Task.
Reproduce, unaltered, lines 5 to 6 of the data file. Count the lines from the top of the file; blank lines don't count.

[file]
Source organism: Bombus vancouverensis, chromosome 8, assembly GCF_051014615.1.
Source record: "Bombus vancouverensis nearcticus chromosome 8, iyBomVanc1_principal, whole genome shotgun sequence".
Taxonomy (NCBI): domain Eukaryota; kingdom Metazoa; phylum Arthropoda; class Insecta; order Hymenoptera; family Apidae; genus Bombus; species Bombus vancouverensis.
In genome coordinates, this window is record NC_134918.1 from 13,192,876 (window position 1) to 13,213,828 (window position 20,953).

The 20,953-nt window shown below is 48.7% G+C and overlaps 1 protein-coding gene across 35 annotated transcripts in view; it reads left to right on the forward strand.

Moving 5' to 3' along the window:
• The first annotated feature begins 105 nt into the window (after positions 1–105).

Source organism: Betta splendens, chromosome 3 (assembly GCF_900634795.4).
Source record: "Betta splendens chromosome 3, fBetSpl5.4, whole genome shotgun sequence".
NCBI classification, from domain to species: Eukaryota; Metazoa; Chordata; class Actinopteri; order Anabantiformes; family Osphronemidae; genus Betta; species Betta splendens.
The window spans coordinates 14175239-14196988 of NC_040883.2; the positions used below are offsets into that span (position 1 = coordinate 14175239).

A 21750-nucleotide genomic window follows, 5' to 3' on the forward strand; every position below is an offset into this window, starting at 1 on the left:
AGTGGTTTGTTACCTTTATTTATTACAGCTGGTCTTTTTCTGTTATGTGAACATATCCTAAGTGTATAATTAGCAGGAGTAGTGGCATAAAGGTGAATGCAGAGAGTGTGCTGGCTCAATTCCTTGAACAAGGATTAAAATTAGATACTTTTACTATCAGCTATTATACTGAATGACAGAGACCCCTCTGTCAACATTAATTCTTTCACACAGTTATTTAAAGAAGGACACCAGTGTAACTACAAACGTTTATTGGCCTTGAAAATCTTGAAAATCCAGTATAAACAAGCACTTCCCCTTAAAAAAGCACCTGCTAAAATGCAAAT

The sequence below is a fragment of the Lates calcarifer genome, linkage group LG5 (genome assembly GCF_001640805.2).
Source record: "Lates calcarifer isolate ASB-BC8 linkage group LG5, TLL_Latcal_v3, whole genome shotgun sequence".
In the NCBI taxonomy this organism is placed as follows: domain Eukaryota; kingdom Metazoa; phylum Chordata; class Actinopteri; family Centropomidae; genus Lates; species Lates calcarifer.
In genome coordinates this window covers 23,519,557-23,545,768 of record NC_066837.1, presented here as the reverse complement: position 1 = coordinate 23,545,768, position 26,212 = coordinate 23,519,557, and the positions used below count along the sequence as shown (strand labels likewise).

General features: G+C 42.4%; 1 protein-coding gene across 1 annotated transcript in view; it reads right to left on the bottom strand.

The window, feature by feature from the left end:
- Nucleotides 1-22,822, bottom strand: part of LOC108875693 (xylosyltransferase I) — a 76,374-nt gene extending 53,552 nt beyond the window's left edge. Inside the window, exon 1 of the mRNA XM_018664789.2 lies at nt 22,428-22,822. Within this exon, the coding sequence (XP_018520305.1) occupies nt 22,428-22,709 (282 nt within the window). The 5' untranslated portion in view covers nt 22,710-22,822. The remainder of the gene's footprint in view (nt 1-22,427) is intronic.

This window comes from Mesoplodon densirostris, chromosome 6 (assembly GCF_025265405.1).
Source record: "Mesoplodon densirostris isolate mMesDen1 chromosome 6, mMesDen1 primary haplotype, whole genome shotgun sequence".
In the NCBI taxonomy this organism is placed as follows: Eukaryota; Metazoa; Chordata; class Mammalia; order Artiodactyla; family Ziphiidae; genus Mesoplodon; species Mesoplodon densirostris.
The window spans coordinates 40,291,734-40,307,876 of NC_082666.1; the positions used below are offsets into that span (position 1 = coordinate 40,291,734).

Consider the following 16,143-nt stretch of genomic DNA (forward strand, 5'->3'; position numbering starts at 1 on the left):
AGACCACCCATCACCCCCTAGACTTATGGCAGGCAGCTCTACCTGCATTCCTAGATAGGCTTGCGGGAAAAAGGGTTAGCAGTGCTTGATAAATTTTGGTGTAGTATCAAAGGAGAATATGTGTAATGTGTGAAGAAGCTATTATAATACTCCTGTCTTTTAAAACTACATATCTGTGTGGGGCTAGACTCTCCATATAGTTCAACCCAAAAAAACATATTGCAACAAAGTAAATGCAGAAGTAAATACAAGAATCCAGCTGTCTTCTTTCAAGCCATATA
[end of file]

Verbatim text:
The 20,953-nt window shown below is 48.7% G+C and overlaps 1 protein-coding gene across 35 annotated transcripts in view; it reads left to right on the forward strand.

Moving 5' to 3' along the window: